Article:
Thread: Para course
26th August 2012 04:37 #1
Yup... Yet another thread about the para course for air cadets.
PErsonally, I think air cadets should be able to do the para course.
It's mostly involved in the air, and has almost nothing with land.
If an air cadet can atleast apply for it, then that would be much better. 'I think all elements should be able to apply for every camp... thoughts?
26th August 2012 05:58 #2
Sure it takes place in the air, but the purpose of military parachuting is to insert troops, who then continue on the ground.
It's like saying army cadets should be able to take power because there is quite a bit of ground manoeuvring in a plane.Officer Cadet A. Schambers
Former WO1 80 K-W Spitfire Squadron
The Following User Likes This Post By Fox 2 :
26th August 2012 06:10 #3Warrant Officer Second Class Nicholas Hayes
742 National Capital Squadron
Wing Deputy Commander
26th August 2012 06:13 #4
26th August 2012 06:34 #5
- Join Date
- Maple Ridge, BC, Canada
- Blog Entries
Just saying, if you want to do Para and you have a few years left in cadets, go to Army. If you don't have that much time left in cadets, join the reg force and hope you get the opportunity sometime in your career.If the thought of something makes me giggle for longer than 15 seconds, I am to assume I am not allowed to do it.
26th August 2012 06:45 #6
- Join Date
- Cornwall, Ontario
- Blog Entries
You think it has almost nothing to do with the ground, but then you hit it. It has quite a long to do with the ground, actually. As soon as you get out of that door, your gentle float down doesn't really require all that much strain or effort. All you really need to do is float and keep alert to make sure you're ready for... you got it, landing. Keep in mind it's not the descent that will break your legs or kill you, it's the ground.
This is coming from an inexperienced point of view, but I trust that it's fairly accurate.Pte. (R) A.M. Wlodarczyk
26th August 2012 06:51 #7
Note: What I explained about is what takes place in Eastern Region (Quebec and Ottawa Valley), as that is what I know. It is likely that other regions do it differently.
On Topic: Although it would have been nice to do the Para course, it simply does not make sense to have cadets participating in summer camps from other elements when their training at the home unit is focused on information pertaining mostly to their element. It would be great if the Air Cadet program included something like the Fullbore Marksman Course or some of the more advanced expeditions offered to Army Cadets, but we have plenty of amazing opportunities within our current program. In the past, it used to be fairly common for squadrons to just go parachuting, but that was quite a while ago.Lt C. Woods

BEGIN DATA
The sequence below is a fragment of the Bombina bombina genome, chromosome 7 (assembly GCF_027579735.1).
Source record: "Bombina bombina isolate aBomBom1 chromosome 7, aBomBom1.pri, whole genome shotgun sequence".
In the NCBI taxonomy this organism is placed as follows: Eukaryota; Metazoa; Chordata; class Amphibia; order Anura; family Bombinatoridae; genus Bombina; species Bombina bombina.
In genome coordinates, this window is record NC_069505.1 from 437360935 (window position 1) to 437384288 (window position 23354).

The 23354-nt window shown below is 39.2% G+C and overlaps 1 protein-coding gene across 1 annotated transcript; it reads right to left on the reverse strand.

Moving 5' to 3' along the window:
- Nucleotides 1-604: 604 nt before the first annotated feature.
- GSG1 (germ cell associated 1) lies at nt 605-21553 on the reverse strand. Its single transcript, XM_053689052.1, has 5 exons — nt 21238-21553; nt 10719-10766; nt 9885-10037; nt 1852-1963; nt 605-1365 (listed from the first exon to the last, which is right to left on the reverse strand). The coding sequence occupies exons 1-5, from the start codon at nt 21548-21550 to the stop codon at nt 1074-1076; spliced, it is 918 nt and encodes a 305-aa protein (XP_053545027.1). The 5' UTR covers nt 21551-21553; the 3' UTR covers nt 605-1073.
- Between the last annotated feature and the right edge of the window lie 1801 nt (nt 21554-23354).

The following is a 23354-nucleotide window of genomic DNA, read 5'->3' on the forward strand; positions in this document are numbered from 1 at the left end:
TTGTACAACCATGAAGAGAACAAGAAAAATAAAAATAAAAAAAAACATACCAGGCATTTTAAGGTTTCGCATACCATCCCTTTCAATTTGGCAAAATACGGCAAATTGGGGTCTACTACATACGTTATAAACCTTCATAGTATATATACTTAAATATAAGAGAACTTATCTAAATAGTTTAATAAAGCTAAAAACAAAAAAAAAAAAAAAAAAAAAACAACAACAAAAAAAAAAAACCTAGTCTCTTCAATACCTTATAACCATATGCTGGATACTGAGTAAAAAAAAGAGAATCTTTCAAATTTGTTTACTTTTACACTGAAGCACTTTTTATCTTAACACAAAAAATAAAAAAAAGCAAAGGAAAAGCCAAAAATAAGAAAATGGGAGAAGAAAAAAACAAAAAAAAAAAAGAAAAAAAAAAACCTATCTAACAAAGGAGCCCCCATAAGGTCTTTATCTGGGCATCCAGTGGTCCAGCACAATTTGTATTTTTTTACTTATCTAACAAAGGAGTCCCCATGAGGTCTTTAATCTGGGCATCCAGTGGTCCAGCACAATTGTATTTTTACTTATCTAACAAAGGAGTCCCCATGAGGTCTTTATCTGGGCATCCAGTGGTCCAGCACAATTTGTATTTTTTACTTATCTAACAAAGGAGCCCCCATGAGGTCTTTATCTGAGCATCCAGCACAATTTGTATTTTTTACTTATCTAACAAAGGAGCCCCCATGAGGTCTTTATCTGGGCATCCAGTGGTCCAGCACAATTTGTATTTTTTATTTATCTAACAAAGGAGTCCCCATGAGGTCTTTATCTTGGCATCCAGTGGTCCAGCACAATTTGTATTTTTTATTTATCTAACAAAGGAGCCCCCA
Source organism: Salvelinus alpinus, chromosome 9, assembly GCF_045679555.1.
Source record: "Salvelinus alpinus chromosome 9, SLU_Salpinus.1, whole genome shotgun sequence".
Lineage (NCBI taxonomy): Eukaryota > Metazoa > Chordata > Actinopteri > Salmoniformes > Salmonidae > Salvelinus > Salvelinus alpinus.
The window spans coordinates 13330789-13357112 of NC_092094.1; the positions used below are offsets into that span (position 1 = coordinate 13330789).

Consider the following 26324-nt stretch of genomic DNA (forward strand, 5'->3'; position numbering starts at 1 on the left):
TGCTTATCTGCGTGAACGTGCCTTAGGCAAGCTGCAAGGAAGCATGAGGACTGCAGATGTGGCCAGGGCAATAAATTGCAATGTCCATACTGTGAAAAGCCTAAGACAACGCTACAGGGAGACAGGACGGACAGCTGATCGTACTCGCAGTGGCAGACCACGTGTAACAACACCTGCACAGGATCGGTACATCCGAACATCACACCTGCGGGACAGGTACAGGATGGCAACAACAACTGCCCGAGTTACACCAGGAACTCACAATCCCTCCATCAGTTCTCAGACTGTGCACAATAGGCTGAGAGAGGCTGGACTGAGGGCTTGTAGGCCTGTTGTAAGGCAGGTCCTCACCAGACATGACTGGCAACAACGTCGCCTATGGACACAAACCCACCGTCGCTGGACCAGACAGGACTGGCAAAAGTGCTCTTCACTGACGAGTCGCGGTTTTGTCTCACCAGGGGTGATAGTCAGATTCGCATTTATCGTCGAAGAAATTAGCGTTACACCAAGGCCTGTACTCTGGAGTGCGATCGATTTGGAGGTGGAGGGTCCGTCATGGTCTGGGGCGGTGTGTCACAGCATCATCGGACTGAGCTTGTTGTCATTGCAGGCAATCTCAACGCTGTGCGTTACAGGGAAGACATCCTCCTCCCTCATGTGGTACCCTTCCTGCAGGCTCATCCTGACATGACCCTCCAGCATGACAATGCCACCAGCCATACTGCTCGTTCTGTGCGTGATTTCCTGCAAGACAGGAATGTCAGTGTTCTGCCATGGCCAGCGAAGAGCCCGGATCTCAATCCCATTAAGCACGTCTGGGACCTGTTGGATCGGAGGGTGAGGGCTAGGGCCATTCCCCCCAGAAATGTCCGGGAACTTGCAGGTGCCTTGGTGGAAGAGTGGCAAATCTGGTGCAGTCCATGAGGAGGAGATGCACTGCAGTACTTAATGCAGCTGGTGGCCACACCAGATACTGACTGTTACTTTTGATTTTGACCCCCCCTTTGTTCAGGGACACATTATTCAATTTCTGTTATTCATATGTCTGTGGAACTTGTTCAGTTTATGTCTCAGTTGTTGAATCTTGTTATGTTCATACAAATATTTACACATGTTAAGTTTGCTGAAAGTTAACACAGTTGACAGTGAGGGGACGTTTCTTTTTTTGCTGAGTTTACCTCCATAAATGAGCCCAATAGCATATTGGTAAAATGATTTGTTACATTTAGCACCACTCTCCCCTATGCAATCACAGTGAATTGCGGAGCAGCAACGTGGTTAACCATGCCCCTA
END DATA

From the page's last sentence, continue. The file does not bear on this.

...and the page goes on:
1 West Montreal RCACS
26th August 2012 07:15 #8
As far as this and all similar threads go, the courses that are Tri-service now are good the way they are. Music, Sports, etc. truly are purple subjects. Parachuting, flying, sailing, etc are NOT. You can try and make the arguments that Para is air force related but it's not. The pilot flying the plane is the closest relation there is to any air force representation when it comes to Para.
The training offered on the Army Cadet courses leading up to Para including Leadership & Challenge and the other Senior Level Expeditions (ie. Wales, Scotland, Maple Leaf Exchange) are designed to physically prepare Cadets to continue their expedition training. This isn't a Citizenship trip like the IACE is but rather intense, expedition training conducted with other countrie's militaries and cadet organizations. As a result, nothing similar on the Air side prepares Cadets in the same way to pursue something like Para. There is also far too much funding that goes into trying to produce pilots within the Air Cadet program that I doubt there is any feasibility in having Air Cadets pursue military parachutist training.
If you want to take the course, change elements. I've seen firsthand a Cadet that attended SIC, SLC, earned the ANAVETS and AFAC medals, and went on to do the Para course upon switching to the Army element. It is certainly possible. I agree with the above poster that it would be 'nice' to have the senior courses be Tri-service but it simply is not feasible. It's competitive enough to load Army Cadets from across Canada on to the one and only serial of the Army Basic Para course. What would make you think there is any more funding available to train Cadets of a different element in training that in no way represents what they've been trained to do until that point in their careers?
26th August 2012 10:17 #9
It would be unrealistic to expect the senior courses to be tri-element. Something a bit more reasonable would be to offer Air Cadets a Fullbore Marksmanship Course, but not having it is not the end of the world.
I do know that a few years ago, they were considering making GTC tri-element. At the reception after the Duke of Edimbourgh Gold Award ceremony, LCol Sulik (CO of RCSU Eastern) was talking to a bunch of cadets from my squadron and he mentioned the possibility.Lt C. Woods
1 West Montreal RCACS
26th August 2012 14:03 #10
But what if an air cadet is more qualified? Im 14 now. And I want to be a sar-tech when I'm older. All I have is BS and SIC. Even though it's an air force job, there almost no training for it.
26th August 2012 14:05 #11
Also, when I was in gt in Trenton, thepaa course guys were there. I talked to a couple of them, and they all said air cadets can, but they just need a recommendation from an army cadet corps.
26th August 2012 14:27 #12
26th August 2012 16:08 #13
26th August 2012 17:12 #14
The Following User Likes This Post By dhillon :
26th August 2012 17:51 #15
26th August 2012 18:49 #16
26th August 2012 20:00 #17
27th August 2012 05:24 #18